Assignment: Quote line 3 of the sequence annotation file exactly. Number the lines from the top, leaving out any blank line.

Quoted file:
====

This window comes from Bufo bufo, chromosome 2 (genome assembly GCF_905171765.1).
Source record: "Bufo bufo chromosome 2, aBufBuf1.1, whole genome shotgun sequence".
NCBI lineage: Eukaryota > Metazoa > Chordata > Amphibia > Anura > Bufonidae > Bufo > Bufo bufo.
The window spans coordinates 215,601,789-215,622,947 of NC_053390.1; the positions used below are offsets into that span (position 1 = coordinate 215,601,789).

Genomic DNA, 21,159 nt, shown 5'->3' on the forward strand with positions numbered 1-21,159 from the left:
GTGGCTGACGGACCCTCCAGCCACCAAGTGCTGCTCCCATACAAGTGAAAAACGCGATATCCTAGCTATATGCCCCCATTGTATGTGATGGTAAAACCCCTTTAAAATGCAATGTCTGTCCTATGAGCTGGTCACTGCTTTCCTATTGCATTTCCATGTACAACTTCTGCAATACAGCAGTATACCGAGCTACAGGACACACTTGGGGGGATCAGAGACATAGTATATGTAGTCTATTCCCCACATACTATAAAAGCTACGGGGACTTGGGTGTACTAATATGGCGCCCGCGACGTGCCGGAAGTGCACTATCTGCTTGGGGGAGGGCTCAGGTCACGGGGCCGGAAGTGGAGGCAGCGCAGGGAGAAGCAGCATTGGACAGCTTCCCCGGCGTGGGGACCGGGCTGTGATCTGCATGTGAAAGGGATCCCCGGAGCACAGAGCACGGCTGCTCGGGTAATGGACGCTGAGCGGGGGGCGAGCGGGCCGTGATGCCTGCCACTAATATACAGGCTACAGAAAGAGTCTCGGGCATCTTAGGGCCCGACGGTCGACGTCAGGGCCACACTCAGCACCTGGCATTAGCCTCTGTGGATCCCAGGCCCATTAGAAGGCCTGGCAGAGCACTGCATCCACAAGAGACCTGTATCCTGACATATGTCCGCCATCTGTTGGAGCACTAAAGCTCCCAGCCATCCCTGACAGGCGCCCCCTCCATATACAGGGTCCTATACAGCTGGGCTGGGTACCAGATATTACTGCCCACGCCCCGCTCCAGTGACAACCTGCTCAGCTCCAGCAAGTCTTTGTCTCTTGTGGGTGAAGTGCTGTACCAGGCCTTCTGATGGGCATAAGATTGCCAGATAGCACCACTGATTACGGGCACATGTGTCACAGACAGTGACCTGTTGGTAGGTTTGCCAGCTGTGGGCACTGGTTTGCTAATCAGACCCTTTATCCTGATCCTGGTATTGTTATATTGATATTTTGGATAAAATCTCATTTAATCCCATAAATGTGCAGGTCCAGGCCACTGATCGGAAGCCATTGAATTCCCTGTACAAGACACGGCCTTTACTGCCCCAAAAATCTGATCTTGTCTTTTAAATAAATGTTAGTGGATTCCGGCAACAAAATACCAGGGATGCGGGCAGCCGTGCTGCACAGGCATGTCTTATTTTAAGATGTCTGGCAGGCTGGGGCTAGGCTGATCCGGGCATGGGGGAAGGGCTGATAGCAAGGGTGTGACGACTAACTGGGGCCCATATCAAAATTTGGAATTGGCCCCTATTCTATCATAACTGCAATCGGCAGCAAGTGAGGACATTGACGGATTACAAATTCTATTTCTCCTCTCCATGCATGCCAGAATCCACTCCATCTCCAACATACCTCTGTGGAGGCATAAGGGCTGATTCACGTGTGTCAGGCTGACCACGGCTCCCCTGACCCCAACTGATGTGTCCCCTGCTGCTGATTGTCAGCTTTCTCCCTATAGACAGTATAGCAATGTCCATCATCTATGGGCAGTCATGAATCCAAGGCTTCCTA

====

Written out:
NCBI lineage: Eukaryota > Metazoa > Chordata > Amphibia > Anura > Bufonidae > Bufo > Bufo bufo.